Sunday, April 12, 2009

"Dying Speeches" Execution Broadsides

"Just as programs are sold at sporting events today, broadsides -- styled at the time as "Last Dying Speeches" or "Bloody Murders" -- were sold to the audiences that gathered to witness public executions in eighteenth- and nineteenth-century Britain. These ephemeral publications were intended for the middle or lower classes, and most sold for a penny or less. Published in British towns and cities by printers who specialized in this type of street literature, a typical example features an illustration (usually of the criminal, the crime scene, or the execution); an account of the crime and (sometimes) the trial; and the purported confession of the criminal, often cautioning the reader in doggerel verse to avoid the fate awaiting the perpetrator." -from Harvard Law Digital Collection [link]

The Trial and execution of John Holloway, for the murder and dismemberment of his wife, Celia (1831)

Trial and execution of François Benjamin Courvoisier, for the murder of Lord William Russell (1840)

Trial and execution of James May, Thos Williams, and John Bishop, for the murder of Carlo Ferrier (1831)

The trial, confession and execution of John and Eliz. Smith, for the murder of their daughter Mary Ann Smith (1812)

The trial and execution of James Hill and John Reeves, for the murder of John Richardson (1834)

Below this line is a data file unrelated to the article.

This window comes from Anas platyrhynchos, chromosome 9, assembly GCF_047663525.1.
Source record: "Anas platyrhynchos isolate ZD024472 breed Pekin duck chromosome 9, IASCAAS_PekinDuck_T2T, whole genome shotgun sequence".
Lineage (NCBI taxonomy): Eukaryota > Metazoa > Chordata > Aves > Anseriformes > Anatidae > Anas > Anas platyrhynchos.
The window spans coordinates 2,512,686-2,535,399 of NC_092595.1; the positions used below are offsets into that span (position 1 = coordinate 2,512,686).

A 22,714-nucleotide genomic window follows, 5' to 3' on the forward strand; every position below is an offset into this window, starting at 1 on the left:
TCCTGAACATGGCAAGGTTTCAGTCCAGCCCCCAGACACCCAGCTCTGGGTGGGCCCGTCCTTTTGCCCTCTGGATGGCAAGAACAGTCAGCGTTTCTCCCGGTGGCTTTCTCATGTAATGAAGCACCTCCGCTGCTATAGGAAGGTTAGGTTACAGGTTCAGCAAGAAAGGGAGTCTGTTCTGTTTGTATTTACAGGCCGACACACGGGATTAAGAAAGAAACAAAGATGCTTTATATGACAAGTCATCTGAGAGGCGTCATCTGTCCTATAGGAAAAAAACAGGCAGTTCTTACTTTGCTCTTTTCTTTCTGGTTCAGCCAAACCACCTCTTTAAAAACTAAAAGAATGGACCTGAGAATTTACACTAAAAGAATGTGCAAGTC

Trial and execution of William Johnson for the murder of Benjamin Danby (1832)

The trial and execution of the Bristol Rioters, five to be executed and nineteen to be transported for life. (1832)

Trial and execution of Captain William Moir for the murder of William Malcomb (1830)

"Heart-rending execution of Fanny Amlett : a grazier's daughter, near Scarborough, who was basely seduced from home by a naval officer, who broughther to disgrace, and then deserted her. She became pregnant, ... in a fit of despair, and scarce knowing what she did, she drowned her new-born babe: for which she was brought to trial, and executed." (1813)

"Execution and confession of W. Corder : for the murder of Mary Martin in the red barn" (1828)

Trial and execution of Hunt and J. Thurtell : for the horrid murder of Mr. Weare (1823)

"The execution of Wm Cundle and John Smith for High Treason"

-See the whole fascinating collection of Dying Speeches & Bloody Murders: Crime Broadsides at the Harvard Law Digital Collection [link]
-more information and links can be found at The Proceedings of Old Bailey: London's Central Criminal Court, 1674 to 1913 [link]


PIGNOUF said...

Grand !...:) merci Joël

martyweil said...

These are wonderful. You know, I'd like to interview you about your work on this blog and your interest in ephemera on the ephemera blog. Please send me an email if you're interested. Cheers, Marty.

Anonymous said...

We should start a team where you look at the images on the violent broadsides and I read the text and think about the religious implications, because I've been known to get down like that in my free time.

anyjazz said...

An excellent collection.

*please cite or link when reposting*